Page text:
Google, Facebook and Surveillance Capitalism

Google, Facebook and Surveillance Capitalism

Do the social and digital behemoths have lessons to learn from the Gilded Age?

The digital age we live in provides convenient access to information and people, but at a price that may ultimately prove too high for consumers to bear.

Where once we were “customers”, “clients” or even “patrons”, now the public have become little more than “data sources” for the digital snooping capitalists; those clandestine spying companies that dress up their surveillance algorithms as free search engines or social media platforms and beguile users in to thinking that they are really just contributing to the social fabric that binds our communities together.

But just as Americans turned on the rise of cities and industrialisation and exploitation during the “Gilded Age” of the 1890’s, might the Millennials and the New Silent Generation eventually begin to resent the intrusion of the surveillance capitalists in to their personal lives and switch off?

The great irony, to me, is that these parasitic and invasive business practices in which personal information, movements and preferences are harvested and sold to the highest bidder are widely either misunderstood or accepted in ignorance by many users of these “services”.

But I’m guilty too. I readily embrace having information and resources at my fingertips thanks to search engine platforms, and we can’t remain competitive in business or a profession without adopting some level of social media or web presence. But should we accept that every click, keystroke and communication is analysed, recorded and collated for later sale to a “partner” or “associate” of the Capitalist Surveillance Organisations?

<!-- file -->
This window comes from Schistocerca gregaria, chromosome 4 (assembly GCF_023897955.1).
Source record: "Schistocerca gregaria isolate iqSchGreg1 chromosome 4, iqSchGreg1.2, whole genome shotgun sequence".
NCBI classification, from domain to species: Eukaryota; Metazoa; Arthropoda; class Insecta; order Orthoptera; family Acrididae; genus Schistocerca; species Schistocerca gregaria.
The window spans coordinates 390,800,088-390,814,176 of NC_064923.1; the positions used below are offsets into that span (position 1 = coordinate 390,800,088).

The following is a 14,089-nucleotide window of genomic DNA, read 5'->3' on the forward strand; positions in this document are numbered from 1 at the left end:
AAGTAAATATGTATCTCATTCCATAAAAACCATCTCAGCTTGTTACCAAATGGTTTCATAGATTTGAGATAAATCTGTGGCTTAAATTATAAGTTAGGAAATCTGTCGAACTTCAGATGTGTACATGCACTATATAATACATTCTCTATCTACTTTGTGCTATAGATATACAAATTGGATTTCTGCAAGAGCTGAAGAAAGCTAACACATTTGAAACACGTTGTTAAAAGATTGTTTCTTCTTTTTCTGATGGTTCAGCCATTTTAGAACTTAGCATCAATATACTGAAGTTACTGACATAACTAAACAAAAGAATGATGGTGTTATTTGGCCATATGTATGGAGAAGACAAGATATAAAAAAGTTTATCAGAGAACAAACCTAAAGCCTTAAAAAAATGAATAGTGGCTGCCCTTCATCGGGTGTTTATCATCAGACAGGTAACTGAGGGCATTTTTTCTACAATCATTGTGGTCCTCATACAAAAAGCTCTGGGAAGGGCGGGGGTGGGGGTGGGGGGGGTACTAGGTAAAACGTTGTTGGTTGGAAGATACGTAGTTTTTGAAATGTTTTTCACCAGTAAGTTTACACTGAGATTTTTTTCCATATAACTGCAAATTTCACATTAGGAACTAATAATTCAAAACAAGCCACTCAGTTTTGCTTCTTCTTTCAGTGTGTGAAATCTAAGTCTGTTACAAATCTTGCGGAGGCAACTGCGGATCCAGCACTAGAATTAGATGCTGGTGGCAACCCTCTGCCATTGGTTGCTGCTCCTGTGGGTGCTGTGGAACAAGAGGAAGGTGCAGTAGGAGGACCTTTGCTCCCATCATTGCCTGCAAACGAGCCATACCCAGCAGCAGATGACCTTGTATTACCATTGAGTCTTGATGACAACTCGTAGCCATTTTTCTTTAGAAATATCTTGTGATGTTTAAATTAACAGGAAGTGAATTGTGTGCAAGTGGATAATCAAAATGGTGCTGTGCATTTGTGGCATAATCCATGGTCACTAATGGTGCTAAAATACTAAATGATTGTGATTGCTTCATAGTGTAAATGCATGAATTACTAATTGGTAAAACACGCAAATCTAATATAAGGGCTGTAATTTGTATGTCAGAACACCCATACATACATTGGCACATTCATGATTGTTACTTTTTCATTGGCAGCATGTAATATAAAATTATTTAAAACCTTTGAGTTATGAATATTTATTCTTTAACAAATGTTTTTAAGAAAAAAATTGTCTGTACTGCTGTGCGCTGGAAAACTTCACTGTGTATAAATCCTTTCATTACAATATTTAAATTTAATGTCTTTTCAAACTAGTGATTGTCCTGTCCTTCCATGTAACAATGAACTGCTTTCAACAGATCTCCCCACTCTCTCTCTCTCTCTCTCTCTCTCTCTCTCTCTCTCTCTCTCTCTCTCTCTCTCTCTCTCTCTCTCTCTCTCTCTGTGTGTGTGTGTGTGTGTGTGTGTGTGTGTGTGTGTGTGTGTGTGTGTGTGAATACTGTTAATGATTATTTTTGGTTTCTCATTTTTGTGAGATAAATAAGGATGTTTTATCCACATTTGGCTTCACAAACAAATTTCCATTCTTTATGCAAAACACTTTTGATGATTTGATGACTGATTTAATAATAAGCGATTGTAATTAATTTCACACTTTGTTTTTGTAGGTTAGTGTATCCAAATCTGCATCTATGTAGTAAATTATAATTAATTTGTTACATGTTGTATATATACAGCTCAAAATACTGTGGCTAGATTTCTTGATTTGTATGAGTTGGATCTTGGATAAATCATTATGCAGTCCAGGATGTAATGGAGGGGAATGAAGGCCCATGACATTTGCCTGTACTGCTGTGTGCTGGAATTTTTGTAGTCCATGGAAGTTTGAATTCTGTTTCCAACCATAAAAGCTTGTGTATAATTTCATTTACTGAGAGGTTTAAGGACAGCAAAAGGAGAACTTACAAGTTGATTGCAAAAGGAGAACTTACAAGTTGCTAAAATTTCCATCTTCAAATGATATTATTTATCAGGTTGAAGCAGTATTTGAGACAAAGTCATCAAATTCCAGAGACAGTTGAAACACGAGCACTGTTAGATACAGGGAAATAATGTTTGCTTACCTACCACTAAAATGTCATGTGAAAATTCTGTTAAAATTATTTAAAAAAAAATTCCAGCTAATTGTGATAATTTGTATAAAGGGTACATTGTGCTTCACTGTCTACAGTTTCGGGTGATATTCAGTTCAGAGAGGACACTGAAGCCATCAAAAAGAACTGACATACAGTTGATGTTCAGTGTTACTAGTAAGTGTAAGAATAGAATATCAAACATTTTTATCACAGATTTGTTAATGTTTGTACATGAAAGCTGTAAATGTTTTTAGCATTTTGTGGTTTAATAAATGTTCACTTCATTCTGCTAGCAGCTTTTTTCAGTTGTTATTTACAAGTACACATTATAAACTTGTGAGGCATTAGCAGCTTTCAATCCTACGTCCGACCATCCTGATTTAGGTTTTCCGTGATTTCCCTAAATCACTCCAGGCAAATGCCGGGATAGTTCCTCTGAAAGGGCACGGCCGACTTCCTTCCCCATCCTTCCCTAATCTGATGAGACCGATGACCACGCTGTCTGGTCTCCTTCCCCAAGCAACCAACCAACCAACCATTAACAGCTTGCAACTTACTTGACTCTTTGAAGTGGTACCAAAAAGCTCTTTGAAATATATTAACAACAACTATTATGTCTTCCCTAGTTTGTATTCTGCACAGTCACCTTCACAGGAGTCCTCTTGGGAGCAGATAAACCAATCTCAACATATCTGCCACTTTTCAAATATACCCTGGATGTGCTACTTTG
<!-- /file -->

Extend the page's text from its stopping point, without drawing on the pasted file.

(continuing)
Facebook Data Policy

I recently looked at the current “Data Policy” of Facebook just to see how their current protocol beguiles users about their Big Brother business practices. Here are some extracts from their terms with my simplification below in red italics and brackets:

What kinds of information do we collect?

Information and content you provide

We collect the content, communications and other information you provide when you use our Products, including when you sign up for an account, create or share content, and message or communicate with others. This can include information in or about the content you provide (like metadata), such as the location of a photo or the date a file was created. It can also include what you see through features we provide, such as our camera, so we can do things like suggest masks and filters that you might like, or give you tips on using camera formats. Our systems automatically process content and communications you and others provide to analyze context and what’s in them for the purposes described below.

(We log any photos you post, watch what you look at, spy through your phone camera and sell the data to make lots of money from advertisers – but we also shift profits around the world to avoid paying much tax in the country in which we make our gazillions. But don’t worry, we pay our lawyers and accountants lots to make sure that we do this in legal ways.)

Networks and connections